All of us want our doctors to actually care about our health, not to just fill their patient quota for the day. Well, the government wants that too, for their own reasons of course. So, what exactly is Medicare’s value-based care model and how are Medicare plans adopting it?

In short, value-based care is the present and future business model of Medicare. Mainly, it affects how providers get paid for the services they deliver, but it also brings a plethora of great benefits for Medicare members. Not familiar with this major segment of health care reform and how it affects your clients’ coverage? Don’t worry. We’ll fill you in!

What Is Value-Based Care?

Value-based care is a health care delivery model first adopted in 2011 by the Centers for Medicare & Medicaid Services. This model rewards Medicare physicians, hospitals, and other health care providers with incentive payments based on the quality of care they provide to Medicare members, not the number of members they see. According to CMS.gov, their value-based care programs support:

  • Better care for individuals
  • Better health for populations
  • Lower costs

So far, CMS has seven value-based care programs:

How Can This Help You Sell Medicare Plans?

At least all of the major Medicare Advantage carriers have started implementing value-based care initiatives of their own. This is an attractive move for many plans, because if the quality of their members’ care improves, so should their health. Improved member health generally translates to lower risk members and decreased costs for insurers.

As part of many Medicare plans’ value-based care initiatives, members often receive more benefits, such as wellness, care coordination, and transportation benefits!

As part of many Medicare plans’ value-based care initiatives, members often receive more benefits, such as wellness, care coordination, and transportation benefits. These are enticing perks that your clients could want and find valuable to have.

What Exactly Does Value-Based Care Look Like for Medicare Beneficiaries?

Value-based care related benefits tend to fall into four categories for Medicare members:

  • Risk management (wellness and prevention programs)
  • Care management (including care coordination programs)
  • Care accessibility (in home and in the community)
  • Socially beneficial (address social determinants of health)

You can probably think of a few different benefits that the Medicare Advantage carriers already within your portfolio offer, which fall into one or more of these categories. For example, quite a few carriers offer the SilverSneakers® or Silver&Fit® fitness program, 24/7 nurse health lines, and telehealth services. Some carriers also offer diabetes management services, home health care programs, and social visits. These types of benefits all promote value-based care.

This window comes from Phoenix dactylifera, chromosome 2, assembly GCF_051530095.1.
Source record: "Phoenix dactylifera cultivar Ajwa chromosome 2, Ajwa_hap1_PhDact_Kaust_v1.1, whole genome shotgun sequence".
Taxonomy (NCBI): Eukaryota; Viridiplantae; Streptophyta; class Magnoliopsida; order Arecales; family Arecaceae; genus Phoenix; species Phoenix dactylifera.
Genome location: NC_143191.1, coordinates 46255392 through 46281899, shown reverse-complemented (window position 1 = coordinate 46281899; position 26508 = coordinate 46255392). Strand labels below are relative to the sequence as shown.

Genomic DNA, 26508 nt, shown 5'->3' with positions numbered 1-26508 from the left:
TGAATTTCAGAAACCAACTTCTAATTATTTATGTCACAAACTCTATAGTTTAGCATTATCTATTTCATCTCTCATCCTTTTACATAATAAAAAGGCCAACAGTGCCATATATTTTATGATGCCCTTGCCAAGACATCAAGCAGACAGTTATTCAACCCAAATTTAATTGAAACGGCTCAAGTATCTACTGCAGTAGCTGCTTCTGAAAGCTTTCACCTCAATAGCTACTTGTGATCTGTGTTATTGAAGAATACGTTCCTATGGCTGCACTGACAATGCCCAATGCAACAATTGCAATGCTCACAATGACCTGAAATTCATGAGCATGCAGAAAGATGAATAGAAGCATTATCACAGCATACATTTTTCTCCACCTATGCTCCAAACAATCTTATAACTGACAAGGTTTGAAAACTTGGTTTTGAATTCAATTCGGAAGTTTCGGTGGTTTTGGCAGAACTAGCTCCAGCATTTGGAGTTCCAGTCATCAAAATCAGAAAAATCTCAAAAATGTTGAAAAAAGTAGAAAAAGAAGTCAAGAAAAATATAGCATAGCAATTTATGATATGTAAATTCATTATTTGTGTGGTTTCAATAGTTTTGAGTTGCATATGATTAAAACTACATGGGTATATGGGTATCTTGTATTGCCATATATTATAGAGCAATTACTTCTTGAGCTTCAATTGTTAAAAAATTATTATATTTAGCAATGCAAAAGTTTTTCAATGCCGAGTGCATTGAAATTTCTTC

MA Carriers Expand Their Value-Based Care Through Partnerships

Lately, Medicare carriers have been making strategic partnerships in order to deliver more value-based care services. For example, insurers have been bringing pharmacy benefit management companies in-house, as well as teaming up with local retailers to make retail healthcare clinics readily available to their members. They’ve also been partnering with health care providers themselves, and even further integrating with provider organizations.

You can learn more about some big-name carriers’ value-based care initiatives by clicking the links below:

What Can Beneficiaries Expect in the Future?

From what we’re seeing, Medicare members can expect even more providers and plans to adopt the value-based care model. Earlier in the year, CMS and the U.S. Department of Health & Human Services announced the CMS Primary Cares Initiative, which introduced a new set of value-based care payment models. And in September 2019, CMS Administrator, Seema Verma, called for hospitals to get on board with the Trump administration’s value-based approach to health care or expect smaller and smaller fee-for-service proceeds, according to one Modern Healthcare article. “Value-based payment under the Trump administration is the future,” said Verma. “So, make no mistake — if your business model is focused merely on increasing volume rather than improving health outcomes, coordinating care and cutting waste, you will not succeed under the new paradigm.”

In order to stay competitive, improve member outcomes, and lower their costs, we believe health providers and plans will continue to grow their value-based care initiatives.

In order to stay competitive, improve member outcomes, and lower their costs, we believe health providers and plans will continue to grow their value-based care initiatives. We’ll likely see more partnerships and integration between Medicare plans and providers, more retail health clinics, expanded telehealth and wellness services, and more utilization of members’ data to improve health outcomes.

● ● ●

We all want value for what we spend our time and hard-earned money on. Providers want it for treating their patients. The patients, and policyholders, want it for the care they’re receiving. Their health insurers want it for the risk they’re taking. And, you, a dedicated health insurance agent, likely wants it for the health plans and services you’re selling. If implemented correctly, value-based care could be something that satisfies us all and makes this model worth the change.